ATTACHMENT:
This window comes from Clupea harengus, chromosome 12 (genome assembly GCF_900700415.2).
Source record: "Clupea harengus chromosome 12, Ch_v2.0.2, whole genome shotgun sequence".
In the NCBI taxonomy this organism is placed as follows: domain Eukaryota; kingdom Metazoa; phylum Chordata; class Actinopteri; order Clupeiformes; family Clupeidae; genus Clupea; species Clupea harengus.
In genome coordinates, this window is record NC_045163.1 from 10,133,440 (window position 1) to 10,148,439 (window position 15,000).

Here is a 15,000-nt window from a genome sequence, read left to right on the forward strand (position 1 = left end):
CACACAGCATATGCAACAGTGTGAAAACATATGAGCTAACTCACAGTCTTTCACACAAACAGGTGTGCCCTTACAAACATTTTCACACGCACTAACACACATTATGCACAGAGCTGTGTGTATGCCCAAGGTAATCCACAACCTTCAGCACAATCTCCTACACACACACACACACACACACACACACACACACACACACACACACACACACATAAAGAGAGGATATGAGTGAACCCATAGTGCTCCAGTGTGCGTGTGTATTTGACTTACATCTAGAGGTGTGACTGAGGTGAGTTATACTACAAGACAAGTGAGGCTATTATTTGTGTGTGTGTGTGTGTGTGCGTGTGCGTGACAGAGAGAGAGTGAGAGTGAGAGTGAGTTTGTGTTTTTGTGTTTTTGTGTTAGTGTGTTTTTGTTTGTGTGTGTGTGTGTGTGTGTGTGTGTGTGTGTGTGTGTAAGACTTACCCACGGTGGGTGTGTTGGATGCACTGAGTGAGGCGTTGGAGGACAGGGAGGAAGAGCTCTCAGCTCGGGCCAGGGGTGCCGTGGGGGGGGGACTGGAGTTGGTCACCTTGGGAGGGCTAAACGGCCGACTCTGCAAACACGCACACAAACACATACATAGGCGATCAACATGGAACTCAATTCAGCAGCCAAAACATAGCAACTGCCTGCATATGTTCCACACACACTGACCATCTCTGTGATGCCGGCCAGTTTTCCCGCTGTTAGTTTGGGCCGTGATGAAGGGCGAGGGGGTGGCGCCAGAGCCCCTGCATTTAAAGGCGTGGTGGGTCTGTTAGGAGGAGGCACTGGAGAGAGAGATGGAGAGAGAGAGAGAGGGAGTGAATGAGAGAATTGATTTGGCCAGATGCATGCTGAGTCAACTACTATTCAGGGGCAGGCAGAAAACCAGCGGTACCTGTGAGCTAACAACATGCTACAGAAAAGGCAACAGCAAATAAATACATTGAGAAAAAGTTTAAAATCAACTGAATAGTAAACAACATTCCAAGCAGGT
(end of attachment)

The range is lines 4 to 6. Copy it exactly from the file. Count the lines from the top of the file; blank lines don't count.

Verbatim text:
In genome coordinates, this window is record NC_045163.1 from 10,133,440 (window position 1) to 10,148,439 (window position 15,000).

Here is a 15,000-nt window from a genome sequence, read left to right on the forward strand (position 1 = left end):
CACACAGCATATGCAACAGTGTGAAAACATATGAGCTAACTCACAGTCTTTCACACAAACAGGTGTGCCCTTACAAACATTTTCACACGCACTAACACACATTATGCACAGAGCTGTGTGTATGCCCAAGGTAATCCACAACCTTCAGCACAATCTCCTACACACACACACACACACACACACACACACACACACACACACACACACACACATAAAGAGAGGATATGAGTGAACCCATAGTGCTCCAGTGTGCGTGTGTATTTGACTTACATCTAGAGGTGTGACTGAGGTGAGTTATACTACAAGACAAGTGAGGCTATTATTTGTGTGTGTGTGTGTGTGTGCGTGTGCGTGACAGAGAGAGAGTGAGAGTGAGAGTGAGTTTGTGTTTTTGTGTTTTTGTGTTAGTGTGTTTTTGTTTGTGTGTGTGTGTGTGTGTGTGTGTGTGTGTGTGTGTGTAAGACTTACCCACGGTGGGTGTGTTGGATGCACTGAGTGAGGCGTTGGAGGACAGGGAGGAAGAGCTCTCAGCTCGGGCCAGGGGTGCCGTGGGGGGGGGACTGGAGTTGGTCACCTTGGGAGGGCTAAACGGCCGACTCTGCAAACACGCACACAAACACATACATAGGCGATCAACATGGAACTCAATTCAGCAGCCAAAACATAGCAACTGCCTGCATATGTTCCACACACACTGACCATCTCTGTGATGCCGGCCAGTTTTCCCGCTGTTAGTTTGGGCCGTGATGAAGGGCGAGGGGGTGGCGCCAGAGCCCCTGCATTTAAAGGCGTGGTGGGTCTGTTAGGAGGAGGCACTGGAGAGAGAGATGGAGAGAGAGAGAGAGGGAGTGAATGAGAGAATTGATTTGGCCAGATGCATGCTGAGTCAACTACTATTCAGGGGCAGGCAGAAAACCAGCGGTACCTGTGAGCTAACAACATGCTACAGAAAAGGCAACAGCAAATAAATACATTGAGAAAAAGTTTAAAATCAACTGAATAGTAAACAACATTCCAAGCAGGT